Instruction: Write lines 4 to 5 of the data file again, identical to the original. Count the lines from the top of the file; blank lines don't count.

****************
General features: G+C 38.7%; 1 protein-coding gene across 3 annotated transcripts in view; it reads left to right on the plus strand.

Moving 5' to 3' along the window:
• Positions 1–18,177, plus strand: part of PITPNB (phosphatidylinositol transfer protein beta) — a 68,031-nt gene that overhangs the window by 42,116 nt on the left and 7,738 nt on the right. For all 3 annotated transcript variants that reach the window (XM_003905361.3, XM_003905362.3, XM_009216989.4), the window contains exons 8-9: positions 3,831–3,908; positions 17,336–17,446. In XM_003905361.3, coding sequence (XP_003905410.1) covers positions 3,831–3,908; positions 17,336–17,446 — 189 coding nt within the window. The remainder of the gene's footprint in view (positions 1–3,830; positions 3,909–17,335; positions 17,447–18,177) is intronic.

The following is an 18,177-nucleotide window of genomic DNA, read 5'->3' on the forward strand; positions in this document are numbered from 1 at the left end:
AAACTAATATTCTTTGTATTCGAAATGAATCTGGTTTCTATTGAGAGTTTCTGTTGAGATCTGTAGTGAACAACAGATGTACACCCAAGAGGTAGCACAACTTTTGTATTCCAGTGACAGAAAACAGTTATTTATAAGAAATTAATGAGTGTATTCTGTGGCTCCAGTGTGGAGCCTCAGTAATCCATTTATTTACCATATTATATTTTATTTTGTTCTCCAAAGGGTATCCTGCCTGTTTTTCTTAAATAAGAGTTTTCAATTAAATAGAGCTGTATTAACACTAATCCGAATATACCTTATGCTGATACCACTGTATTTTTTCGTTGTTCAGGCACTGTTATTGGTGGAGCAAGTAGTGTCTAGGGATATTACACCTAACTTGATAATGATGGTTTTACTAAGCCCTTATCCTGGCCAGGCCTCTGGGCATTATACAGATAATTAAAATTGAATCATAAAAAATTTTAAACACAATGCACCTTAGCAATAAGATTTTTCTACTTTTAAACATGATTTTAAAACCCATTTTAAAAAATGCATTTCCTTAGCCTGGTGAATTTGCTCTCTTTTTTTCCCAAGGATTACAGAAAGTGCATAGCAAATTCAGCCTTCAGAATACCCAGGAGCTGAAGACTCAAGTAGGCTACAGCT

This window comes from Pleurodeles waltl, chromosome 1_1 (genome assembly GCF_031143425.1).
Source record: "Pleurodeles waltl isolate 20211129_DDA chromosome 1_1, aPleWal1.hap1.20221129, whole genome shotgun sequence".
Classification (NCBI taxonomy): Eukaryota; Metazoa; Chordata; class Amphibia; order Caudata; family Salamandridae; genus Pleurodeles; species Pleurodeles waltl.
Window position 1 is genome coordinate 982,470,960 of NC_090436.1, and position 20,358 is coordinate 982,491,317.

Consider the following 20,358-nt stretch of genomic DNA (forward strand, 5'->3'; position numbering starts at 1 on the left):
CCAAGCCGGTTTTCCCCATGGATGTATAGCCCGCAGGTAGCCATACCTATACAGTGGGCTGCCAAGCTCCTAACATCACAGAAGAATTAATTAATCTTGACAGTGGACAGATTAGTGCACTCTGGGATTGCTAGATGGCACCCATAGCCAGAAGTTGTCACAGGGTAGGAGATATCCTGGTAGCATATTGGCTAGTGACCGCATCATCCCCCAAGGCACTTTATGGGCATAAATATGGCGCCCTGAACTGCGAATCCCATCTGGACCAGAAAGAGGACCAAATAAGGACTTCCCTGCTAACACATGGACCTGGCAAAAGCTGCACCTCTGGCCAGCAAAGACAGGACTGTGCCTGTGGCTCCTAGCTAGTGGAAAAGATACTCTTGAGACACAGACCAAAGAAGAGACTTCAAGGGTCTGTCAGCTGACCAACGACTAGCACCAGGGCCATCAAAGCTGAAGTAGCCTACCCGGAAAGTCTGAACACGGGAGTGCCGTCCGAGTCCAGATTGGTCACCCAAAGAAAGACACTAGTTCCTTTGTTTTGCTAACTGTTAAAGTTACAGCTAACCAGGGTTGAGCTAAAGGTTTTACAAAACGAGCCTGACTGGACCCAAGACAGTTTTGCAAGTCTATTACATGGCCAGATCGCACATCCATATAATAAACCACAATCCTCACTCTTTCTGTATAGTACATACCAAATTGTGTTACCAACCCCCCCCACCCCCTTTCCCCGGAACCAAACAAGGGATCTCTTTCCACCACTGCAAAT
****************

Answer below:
The following is an 18,177-nucleotide window of genomic DNA, read 5'->3' on the forward strand; positions in this document are numbered from 1 at the left end:
AAACTAATATTCTTTGTATTCGAAATGAATCTGGTTTCTATTGAGAGTTTCTGTTGAGATCTGTAGTGAACAACAGATGTACACCCAAGAGGTAGCACAACTTTTGTATTCCAGTGACAGAAAACAGTTATTTATAAGAAATTAATGAGTGTATTCTGTGGCTCCAGTGTGGAGCCTCAGTAATCCATTTATTTACCATATTATATTTTATTTTGTTCTCCAAAGGGTATCCTGCCTGTTTTTCTTAAATAAGAGTTTTCAATTAAATAGAGCTGTATTAACACTAATCCGAATATACCTTATGCTGATACCACTGTATTTTTTCGTTGTTCAGGCACTGTTATTGGTGGAGCAAGTAGTGTCTAGGGATATTACACCTAACTTGATAATGATGGTTTTACTAAGCCCTTATCCTGGCCAGGCCTCTGGGCATTATACAGATAATTAAAATTGAATCATAAAAAATTTTAAACACAATGCACCTTAGCAATAAGATTTTTCTACTTTTAAACATGATTTTAAAACCCATTTTAAAAAATGCATTTCCTTAGCCTGGTGAATTTGCTCTCTTTTTTTCCCAAGGATTACAGAAAGTGCATAGCAAATTCAGCCTTCAGAATACCCAGGAGCTGAAGACTCAAGTAGGCTACAGCT